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e-Journal of Age Management Medicine - April 2009

Stem Cell Standards and Guidelines for Clinicians and Labs

Jeff Morris

Within the next 12 months, it's possible that Age Management clinicians will have a new set of tools at their disposal—a whole new way of dealing with the diseases and disabilities of aging that is such a leap from today's medical options, it may well be considered Age Management 2.0. But it's also possible that those options may slip out of the grasp of physicians and become the exclusive purview of the pharmaceutical industry.

Christopher J. Centeno, M.D., is an expert in this area, having spent four years performing an autologous, minimal culture expansion technique in orthopedics that uses adult mesenchymal stem cells. Known as the Regenexx™ procedure, it uses a patient’s own stem cells and blood growth factors to regenerate bone and cartilage. At Regenerative Sciences Inc. (where he also serves as lab director) and CentenoSchultz Clinic in Broomfield, CO (run with Co-Medical Director John R. Schultz, M.D.) the focus is on development of this non-surgical option for people suffering from various orthopedic disorders.

“The cell therapy industry right now is very nascent; it’s where age management was 10 years ago,” says Dr. Centeno. He has established an organization to set up guidelines and standards: The American Stem Cell Therapy Association (ASCTA). “We’re trying to develop physician guidelines in the U.S. for the safe use of stem cells, similar to the way fertility clinics operate,” says Dr. Centeno. “We’ve got an organization to formulate guidelines, and we’ve got clinicians working to form a stem cell registry. But the FDA doesn’t like that. We only do adult cells from the same person, but the FDA contends that if you culture stem cells at all, regardless of the use of those cells, that’s a drug.” He points out that the age management community has seen many instances where the FDA has tried to insert itself into the practice of medicine—where it has been strictly prohibited by congress from treading—and this is just the latest. “Compounding pharmacies have been coming under FDA pressure for a long time, and have now organized and set up their own standards and guidelines as a way to combat that.”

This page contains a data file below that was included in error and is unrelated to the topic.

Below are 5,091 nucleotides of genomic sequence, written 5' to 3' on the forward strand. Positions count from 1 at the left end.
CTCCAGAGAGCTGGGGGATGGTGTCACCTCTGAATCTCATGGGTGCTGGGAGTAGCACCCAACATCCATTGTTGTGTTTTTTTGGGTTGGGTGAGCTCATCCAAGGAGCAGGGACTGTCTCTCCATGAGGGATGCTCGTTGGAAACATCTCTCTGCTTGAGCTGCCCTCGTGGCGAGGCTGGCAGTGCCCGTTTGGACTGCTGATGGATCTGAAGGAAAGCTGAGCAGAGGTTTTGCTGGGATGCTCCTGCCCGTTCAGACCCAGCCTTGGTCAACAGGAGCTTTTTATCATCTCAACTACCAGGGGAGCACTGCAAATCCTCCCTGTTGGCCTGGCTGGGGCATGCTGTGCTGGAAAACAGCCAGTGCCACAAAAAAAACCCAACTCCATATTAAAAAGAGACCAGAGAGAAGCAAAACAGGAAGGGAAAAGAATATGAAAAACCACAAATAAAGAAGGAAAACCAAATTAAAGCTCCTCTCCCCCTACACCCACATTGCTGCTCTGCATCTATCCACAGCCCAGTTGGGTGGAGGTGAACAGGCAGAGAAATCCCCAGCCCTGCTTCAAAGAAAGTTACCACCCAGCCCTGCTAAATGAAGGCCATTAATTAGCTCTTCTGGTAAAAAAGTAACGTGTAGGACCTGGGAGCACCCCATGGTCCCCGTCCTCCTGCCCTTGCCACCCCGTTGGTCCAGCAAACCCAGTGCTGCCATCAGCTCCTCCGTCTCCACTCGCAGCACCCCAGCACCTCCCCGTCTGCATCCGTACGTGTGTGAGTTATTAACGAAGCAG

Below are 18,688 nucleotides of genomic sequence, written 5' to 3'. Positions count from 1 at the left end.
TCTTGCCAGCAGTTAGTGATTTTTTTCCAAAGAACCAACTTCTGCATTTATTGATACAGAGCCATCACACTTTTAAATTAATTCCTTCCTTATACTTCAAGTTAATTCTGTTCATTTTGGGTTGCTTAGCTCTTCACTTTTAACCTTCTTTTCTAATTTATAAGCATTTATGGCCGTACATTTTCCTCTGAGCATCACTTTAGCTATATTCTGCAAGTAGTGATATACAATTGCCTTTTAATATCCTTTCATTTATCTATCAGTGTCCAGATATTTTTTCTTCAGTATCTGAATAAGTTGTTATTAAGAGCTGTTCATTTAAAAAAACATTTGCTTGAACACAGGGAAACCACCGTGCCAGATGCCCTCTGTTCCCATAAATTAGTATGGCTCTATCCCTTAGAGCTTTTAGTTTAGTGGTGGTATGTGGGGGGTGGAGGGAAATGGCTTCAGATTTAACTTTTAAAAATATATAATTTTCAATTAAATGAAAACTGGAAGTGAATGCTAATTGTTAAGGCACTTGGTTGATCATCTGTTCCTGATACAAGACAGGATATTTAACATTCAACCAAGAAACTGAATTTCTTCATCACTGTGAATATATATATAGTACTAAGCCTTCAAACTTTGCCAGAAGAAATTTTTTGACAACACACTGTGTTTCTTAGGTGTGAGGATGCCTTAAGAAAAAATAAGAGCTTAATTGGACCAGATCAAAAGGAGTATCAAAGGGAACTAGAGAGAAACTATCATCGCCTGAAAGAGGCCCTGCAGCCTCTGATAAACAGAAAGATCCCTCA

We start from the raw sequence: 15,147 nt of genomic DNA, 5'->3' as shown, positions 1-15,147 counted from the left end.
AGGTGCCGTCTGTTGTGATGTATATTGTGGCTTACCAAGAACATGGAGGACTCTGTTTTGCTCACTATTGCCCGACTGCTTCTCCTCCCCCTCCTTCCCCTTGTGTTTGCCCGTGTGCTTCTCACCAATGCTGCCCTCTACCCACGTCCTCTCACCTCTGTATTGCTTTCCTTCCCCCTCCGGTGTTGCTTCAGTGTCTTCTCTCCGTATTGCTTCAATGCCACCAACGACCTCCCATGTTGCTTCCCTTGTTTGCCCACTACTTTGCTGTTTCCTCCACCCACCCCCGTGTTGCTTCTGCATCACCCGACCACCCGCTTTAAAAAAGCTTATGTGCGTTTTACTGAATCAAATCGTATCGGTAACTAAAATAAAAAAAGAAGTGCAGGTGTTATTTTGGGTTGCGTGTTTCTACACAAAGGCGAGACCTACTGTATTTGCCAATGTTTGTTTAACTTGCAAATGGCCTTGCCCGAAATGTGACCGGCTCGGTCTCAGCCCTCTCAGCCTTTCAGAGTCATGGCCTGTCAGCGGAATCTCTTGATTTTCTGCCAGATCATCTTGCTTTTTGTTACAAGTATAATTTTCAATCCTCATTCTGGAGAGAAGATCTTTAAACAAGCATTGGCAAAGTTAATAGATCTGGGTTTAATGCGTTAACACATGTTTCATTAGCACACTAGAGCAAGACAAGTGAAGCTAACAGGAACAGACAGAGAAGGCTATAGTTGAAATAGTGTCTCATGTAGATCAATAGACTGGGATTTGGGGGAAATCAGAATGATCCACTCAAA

Dr. Centeno compares the current state of stem cell medicine to the history of fertility treatments. “If you’re a fertility specialist, you have to grow that person’s cells at least to the blastocyst stage to use them, and the FDA has no control over that. If the FDA had gained control, you wouldn’t have individual fertility practices—just a few big labs across the country.” Instead of being regulated by the FDA, fertility doctors are regulated state by state. The reason, says Dr. Centeno, is simple: “They organized, put their own standards in place, and created a case, saying, ‘Listen, this is the practice of medicine, and you’re not allowed to regulate the practice of medicine.’”

Prior to becoming involved in stem cell research, Dr. Centeno was already an international expert and specialist in musculoskeletal, spinal, and neurologic injury. Having trained at the Baylor College of Medicine, Texas Medical Center, and the Institute for Rehabilitation Research, he is an M.D. who is double boarded in both Physical Medicine and Rehabilitation as well Pain Medicine. Dr. Centano has seen the results that are achievable in an orthopedic context. “We’ve done this for four years for patients with orthopedic conditions, so as a test case, we know it can work safely and effectively.”

To Dr. Centeno, it is inconceivable that a person’s own cells could be classified as a drug—but that is exactly what the FDA wants to do. “The FDA is working to protect the interests of Big Pharma,” he says. “If we wanted to insert some kind of new genes into these cells, we’d all agree that would be a drug—a new entity. But this is simply culturing a person’s own cells. Most of the cells are bone marrow derived; you can get them from synovial fluid in the knee and other sources.” There are three main types of adult stem cells: